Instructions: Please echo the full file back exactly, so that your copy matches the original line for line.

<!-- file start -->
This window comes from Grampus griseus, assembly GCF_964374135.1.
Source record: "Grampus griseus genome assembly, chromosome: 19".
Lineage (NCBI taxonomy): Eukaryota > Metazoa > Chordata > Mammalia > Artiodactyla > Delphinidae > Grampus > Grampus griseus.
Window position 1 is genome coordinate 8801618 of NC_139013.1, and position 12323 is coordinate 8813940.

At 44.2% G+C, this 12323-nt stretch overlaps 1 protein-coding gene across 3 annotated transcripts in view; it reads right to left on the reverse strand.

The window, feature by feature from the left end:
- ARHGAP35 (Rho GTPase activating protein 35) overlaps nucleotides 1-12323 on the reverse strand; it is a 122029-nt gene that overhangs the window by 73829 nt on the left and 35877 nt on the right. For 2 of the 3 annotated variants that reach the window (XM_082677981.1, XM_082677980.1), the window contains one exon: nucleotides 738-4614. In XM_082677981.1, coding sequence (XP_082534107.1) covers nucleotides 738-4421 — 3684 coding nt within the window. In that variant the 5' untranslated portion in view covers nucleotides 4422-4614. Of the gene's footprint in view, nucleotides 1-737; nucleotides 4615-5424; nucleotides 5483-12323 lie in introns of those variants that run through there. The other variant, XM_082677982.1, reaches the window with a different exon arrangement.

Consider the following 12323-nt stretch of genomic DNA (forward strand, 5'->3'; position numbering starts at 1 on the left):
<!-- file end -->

This window comes from Grampus griseus, assembly GCF_964374135.1.
Source record: "Grampus griseus genome assembly, chromosome: 19".
Lineage (NCBI taxonomy): Eukaryota > Metazoa > Chordata > Mammalia > Artiodactyla > Delphinidae > Grampus > Grampus griseus.
Window position 1 is genome coordinate 8801618 of NC_139013.1, and position 12323 is coordinate 8813940.

At 44.2% G+C, this 12323-nt stretch overlaps 1 protein-coding gene across 3 annotated transcripts in view; it reads right to left on the reverse strand.

The window, feature by feature from the left end:
- ARHGAP35 (Rho GTPase activating protein 35) overlaps nucleotides 1-12323 on the reverse strand; it is a 122029-nt gene that overhangs the window by 73829 nt on the left and 35877 nt on the right. For 2 of the 3 annotated variants that reach the window (XM_082677981.1, XM_082677980.1), the window contains one exon: nucleotides 738-4614. In XM_082677981.1, coding sequence (XP_082534107.1) covers nucleotides 738-4421 — 3684 coding nt within the window. In that variant the 5' untranslated portion in view covers nucleotides 4422-4614. Of the gene's footprint in view, nucleotides 1-737; nucleotides 4615-5424; nucleotides 5483-12323 lie in introns of those variants that run through there. The other variant, XM_082677982.1, reaches the window with a different exon arrangement.

Consider the following 12323-nt stretch of genomic DNA (forward strand, 5'->3'; position numbering starts at 1 on the left):